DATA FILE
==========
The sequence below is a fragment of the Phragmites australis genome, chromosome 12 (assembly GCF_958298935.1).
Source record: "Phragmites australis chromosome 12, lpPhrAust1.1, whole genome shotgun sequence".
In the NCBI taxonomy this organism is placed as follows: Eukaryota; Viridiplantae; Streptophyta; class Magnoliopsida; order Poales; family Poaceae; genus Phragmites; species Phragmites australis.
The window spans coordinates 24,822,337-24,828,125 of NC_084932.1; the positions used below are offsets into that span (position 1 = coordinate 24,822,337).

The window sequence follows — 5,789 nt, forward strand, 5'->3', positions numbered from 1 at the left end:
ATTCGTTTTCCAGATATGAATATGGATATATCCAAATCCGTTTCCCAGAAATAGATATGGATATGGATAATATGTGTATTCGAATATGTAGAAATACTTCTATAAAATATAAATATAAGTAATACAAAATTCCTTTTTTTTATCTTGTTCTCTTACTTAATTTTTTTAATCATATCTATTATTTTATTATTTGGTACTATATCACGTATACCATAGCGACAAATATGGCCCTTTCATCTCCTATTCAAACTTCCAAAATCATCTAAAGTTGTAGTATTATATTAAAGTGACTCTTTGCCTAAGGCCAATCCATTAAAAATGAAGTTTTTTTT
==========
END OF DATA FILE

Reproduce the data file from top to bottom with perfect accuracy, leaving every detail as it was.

The sequence below is a fragment of the Phragmites australis genome, chromosome 12 (assembly GCF_958298935.1).
Source record: "Phragmites australis chromosome 12, lpPhrAust1.1, whole genome shotgun sequence".
In the NCBI taxonomy this organism is placed as follows: Eukaryota; Viridiplantae; Streptophyta; class Magnoliopsida; order Poales; family Poaceae; genus Phragmites; species Phragmites australis.
The window spans coordinates 24,822,337-24,828,125 of NC_084932.1; the positions used below are offsets into that span (position 1 = coordinate 24,822,337).

The window sequence follows — 5,789 nt, forward strand, 5'->3', positions numbered from 1 at the left end:
ATTCGTTTTCCAGATATGAATATGGATATATCCAAATCCGTTTCCCAGAAATAGATATGGATATGGATAATATGTGTATTCGAATATGTAGAAATACTTCTATAAAATATAAATATAAGTAATACAAAATTCCTTTTTTTTATCTTGTTCTCTTACTTAATTTTTTTAATCATATCTATTATTTTATTATTTGGTACTATATCACGTATACCATAGCGACAAATATGGCCCTTTCATCTCCTATTCAAACTTCCAAAATCATCTAAAGTTGTAGTATTATATTAAAGTGACTCTTTGCCTAAGGCCAATCCATTAAAAATGAAGTTTTTTTT